ICICI

Composite Rent And Tax Treatment


CA Shree Jain (Chartered Accountant)     30 June 2010

CA Shree Jain
Chartered Accountant 
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When the owner of the building gets along with the rent of the building, rent or hire of other assets (like furniture) or charges for different services provided in the building (e.g. charges for security, lift, air-conditioning etc.), the total amount so received is called ‘composite rent‘. The tax treatment of composite rent is as follows :

When composite rent consists of rent for building and rent hire for other assets (like furniture, television etc.) and the two rents are inseparable i.e. the other party will not accept the letting of one without the other, then such income is taxable as business income or ‘income from other sources’ – Sultan Bros (P) Ltd. v. CIT [1954] 51 ITR 353 (SC).

When composite rent consists of rent for buidling and rent for other assets (like furniture, television, etc. and the two rents are separable i.e. the othe rparty will accept the letting of one without the other) the rent of building is taxable as ‘Income from house property’ and rent or hire of other assets is taxable as ‘Income from other sources’.

When composite rent consists of rent for building and charge for different services (like lift, A.C, security) the composite rent is split up and the portion which relates to rent of building is taxable as ‘Income from house properyt’ and the portion which relates to the services offered is taxable as ‘Profits and gains of business or profession’ or ‘Income from other sources’.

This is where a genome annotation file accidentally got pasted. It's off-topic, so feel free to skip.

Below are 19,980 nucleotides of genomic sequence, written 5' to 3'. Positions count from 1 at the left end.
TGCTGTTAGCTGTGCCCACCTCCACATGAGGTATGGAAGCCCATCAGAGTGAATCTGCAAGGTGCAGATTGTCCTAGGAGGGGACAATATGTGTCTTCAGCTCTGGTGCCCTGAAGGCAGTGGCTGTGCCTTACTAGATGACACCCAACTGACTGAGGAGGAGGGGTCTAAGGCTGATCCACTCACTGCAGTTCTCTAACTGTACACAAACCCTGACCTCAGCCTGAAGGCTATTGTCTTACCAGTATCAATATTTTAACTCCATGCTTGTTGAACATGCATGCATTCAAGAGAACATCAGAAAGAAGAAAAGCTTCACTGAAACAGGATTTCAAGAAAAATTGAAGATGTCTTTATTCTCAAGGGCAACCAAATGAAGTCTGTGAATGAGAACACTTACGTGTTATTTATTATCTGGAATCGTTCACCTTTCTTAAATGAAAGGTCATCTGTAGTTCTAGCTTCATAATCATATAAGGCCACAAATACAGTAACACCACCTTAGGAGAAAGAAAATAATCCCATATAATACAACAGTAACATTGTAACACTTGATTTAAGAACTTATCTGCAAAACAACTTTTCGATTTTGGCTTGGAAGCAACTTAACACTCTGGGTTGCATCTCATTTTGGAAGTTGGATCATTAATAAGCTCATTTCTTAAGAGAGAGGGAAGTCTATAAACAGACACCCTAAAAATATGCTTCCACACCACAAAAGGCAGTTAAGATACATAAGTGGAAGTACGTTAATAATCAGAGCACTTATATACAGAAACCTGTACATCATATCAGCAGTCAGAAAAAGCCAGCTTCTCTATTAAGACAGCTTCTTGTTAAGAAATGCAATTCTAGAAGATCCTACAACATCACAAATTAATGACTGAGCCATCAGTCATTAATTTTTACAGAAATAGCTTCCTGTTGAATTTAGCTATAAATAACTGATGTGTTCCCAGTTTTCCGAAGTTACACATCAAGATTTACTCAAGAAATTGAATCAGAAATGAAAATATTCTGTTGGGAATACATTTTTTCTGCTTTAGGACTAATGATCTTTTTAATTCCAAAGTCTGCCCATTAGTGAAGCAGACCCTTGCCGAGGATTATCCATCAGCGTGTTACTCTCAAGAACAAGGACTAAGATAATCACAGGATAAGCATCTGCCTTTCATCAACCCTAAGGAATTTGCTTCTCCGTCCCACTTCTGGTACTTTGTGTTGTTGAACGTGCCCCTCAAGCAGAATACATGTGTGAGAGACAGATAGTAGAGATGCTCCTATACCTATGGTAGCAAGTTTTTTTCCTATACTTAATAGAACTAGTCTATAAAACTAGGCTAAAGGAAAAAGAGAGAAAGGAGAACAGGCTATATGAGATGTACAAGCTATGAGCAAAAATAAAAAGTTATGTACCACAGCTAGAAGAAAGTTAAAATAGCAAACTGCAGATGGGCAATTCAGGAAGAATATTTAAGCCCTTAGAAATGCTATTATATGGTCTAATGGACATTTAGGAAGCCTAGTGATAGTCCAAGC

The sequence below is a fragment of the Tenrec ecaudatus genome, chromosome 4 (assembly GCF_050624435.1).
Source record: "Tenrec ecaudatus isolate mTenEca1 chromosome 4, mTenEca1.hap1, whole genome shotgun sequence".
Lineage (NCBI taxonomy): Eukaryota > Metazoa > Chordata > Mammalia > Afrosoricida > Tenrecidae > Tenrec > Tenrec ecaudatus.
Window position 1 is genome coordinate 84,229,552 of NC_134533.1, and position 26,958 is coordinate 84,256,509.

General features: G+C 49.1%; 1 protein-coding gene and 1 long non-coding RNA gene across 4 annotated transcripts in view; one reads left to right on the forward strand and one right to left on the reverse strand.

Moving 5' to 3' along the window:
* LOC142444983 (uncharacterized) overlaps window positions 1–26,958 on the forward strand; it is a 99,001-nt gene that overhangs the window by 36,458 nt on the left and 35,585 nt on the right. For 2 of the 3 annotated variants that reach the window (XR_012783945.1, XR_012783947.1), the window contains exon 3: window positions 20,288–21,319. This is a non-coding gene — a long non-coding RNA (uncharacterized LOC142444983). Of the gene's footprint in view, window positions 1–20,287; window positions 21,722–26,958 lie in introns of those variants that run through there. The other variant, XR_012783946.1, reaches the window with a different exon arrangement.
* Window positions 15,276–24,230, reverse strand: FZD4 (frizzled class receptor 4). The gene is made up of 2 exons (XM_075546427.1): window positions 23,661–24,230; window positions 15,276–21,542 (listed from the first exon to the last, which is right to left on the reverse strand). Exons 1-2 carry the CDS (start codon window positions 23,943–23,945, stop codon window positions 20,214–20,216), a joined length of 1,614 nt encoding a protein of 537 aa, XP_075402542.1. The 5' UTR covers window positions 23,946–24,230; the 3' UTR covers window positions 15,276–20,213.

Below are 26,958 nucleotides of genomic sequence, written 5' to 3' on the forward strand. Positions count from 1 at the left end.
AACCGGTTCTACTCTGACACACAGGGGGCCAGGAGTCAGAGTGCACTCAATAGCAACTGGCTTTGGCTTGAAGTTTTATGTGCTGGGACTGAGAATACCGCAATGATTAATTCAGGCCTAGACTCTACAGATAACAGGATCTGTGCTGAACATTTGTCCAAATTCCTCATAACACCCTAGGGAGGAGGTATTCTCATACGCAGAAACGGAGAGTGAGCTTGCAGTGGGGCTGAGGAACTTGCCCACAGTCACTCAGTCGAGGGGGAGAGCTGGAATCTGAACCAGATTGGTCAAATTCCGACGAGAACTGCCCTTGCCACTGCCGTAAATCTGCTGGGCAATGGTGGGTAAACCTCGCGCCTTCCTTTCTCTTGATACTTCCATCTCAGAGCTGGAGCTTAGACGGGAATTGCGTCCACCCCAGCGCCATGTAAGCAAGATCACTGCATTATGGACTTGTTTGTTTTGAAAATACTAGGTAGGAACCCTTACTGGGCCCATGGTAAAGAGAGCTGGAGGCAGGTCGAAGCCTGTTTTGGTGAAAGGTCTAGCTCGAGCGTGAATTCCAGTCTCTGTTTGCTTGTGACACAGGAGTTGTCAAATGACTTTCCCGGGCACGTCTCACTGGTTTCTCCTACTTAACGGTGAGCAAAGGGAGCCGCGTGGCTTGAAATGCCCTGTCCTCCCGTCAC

Composite rent must be split up - Where the assessee received composite rent from its tenant towards building as well as services/amenities, such rent should be split up and the portion of rent attributable to the building should be assessed as ‘income from house property’ and the other portion attributable to services/amenities should be assessed as ‘income from other sources’ – CIT v. Kanak Investments (P.) Ltd. [1974] 95 ITR 419 (Cal.).

Composite rent must be split up – Where the assessee received composite rent from its tenant towards building as well as services/amenities, such rent should be split up and the portion of rent attributable to the building should be assessed as ‘income from house property’ and the other portion attributable to services/amenities should be assessed as ‘income from other sources’ – CIT v. Kanak Investments (P.) Ltd. [1974] 95 ITR 419 (Cal.).

avater

Abhishek Parmar   21 April 2017

Abhishek Parmar

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Ty For valuable info

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